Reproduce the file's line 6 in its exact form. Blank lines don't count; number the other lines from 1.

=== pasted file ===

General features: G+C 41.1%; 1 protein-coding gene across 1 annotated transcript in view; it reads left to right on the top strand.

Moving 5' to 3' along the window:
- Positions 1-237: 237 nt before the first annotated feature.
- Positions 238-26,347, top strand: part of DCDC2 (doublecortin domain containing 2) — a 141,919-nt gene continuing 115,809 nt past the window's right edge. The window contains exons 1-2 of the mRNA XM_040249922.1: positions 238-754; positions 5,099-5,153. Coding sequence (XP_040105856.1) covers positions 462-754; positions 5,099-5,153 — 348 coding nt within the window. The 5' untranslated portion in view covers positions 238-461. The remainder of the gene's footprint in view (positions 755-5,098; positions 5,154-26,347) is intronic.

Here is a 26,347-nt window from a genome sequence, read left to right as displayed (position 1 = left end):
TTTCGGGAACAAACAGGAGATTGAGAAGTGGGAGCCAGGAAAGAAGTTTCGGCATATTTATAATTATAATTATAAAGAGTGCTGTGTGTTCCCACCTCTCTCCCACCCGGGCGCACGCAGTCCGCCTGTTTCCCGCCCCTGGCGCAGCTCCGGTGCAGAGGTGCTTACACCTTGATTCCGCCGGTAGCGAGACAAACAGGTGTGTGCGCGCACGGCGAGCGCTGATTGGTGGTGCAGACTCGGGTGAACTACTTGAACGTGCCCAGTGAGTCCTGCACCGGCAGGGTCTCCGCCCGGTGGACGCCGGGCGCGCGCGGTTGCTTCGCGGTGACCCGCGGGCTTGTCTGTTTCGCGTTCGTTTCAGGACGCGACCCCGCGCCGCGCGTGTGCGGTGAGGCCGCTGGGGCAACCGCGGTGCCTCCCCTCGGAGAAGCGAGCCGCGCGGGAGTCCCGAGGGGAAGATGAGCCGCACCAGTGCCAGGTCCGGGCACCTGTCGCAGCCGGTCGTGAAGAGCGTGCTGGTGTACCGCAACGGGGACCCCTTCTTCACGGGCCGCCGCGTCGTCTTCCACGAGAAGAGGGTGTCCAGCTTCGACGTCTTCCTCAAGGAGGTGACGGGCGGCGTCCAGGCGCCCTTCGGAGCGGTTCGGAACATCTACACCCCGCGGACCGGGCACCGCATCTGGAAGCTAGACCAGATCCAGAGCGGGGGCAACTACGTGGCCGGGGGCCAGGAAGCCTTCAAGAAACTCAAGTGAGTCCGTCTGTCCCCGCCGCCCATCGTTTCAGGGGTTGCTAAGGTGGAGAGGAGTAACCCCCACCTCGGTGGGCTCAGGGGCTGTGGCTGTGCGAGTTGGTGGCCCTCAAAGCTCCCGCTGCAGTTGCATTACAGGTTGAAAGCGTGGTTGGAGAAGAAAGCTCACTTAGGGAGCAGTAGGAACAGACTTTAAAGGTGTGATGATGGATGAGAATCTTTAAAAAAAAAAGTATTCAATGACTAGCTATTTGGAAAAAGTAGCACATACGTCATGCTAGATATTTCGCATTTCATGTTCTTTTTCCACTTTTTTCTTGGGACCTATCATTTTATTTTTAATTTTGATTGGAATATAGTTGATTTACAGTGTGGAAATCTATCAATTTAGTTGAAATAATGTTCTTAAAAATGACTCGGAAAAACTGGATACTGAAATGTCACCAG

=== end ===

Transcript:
TTTCGGGAACAAACAGGAGATTGAGAAGTGGGAGCCAGGAAAGAAGTTTCGGCATATTTATAATTATAATTATAAAGAGTGCTGTGTGTTCCCACCTCTCTCCCACCCGGGCGCACGCAGTCCGCCTGTTTCCCGCCCCTGGCGCAGCTCCGGTGCAGAGGTGCTTACACCTTGATTCCGCCGGTAGCGAGACAAACAGGTGTGTGCGCGCACGGCGAGCGCTGATTGGTGGTGCAGACTCGGGTGAACTACTTGAACGTGCCCAGTGAGTCCTGCACCGGCAGGGTCTCCGCCCGGTGGACGCCGGGCGCGCGCGGTTGCTTCGCGGTGACCCGCGGGCTTGTCTGTTTCGCGTTCGTTTCAGGACGCGACCCCGCGCCGCGCGTGTGCGGTGAGGCCGCTGGGGCAACCGCGGTGCCTCCCCTCGGAGAAGCGAGCCGCGCGGGAGTCCCGAGGGGAAGATGAGCCGCACCAGTGCCAGGTCCGGGCACCTGTCGCAGCCGGTCGTGAAGAGCGTGCTGGTGTACCGCAACGGGGACCCCTTCTTCACGGGCCGCCGCGTCGTCTTCCACGAGAAGAGGGTGTCCAGCTTCGACGTCTTCCTCAAGGAGGTGACGGGCGGCGTCCAGGCGCCCTTCGGAGCGGTTCGGAACATCTACACCCCGCGGACCGGGCACCGCATCTGGAAGCTAGACCAGATCCAGAGCGGGGGCAACTACGTGGCCGGGGGCCAGGAAGCCTTCAAGAAACTCAAGTGAGTCCGTCTGTCCCCGCCGCCCATCGTTTCAGGGGTTGCTAAGGTGGAGAGGAGTAACCCCCACCTCGGTGGGCTCAGGGGCTGTGGCTGTGCGAGTTGGTGGCCCTCAAAGCTCCCGCTGCAGTTGCATTACAGGTTGAAAGCGTGGTTGGAGAAGAAAGCTCACTTAGGGAGCAGTAGGAACAGACTTTAAAGGTGTGATGATGGATGAGAATCTTTAAAAAAAAAAGTATTCAATGACTAGCTATTTGGAAAAAGTAGCACATACGTCATGCTAGATATTTCGCATTTCATGTTCTTTTTCCACTTTTTTCTTGGGACCTATCATTTTATTTTTAATTTTGATTGGAATATAGTTGATTTACAGTGTGGAAATCTATCAATTTAGTTGAAATAATGTTCTTAAAAATGACTCGGAAAAACTGGATACTGAAATGTCACCAG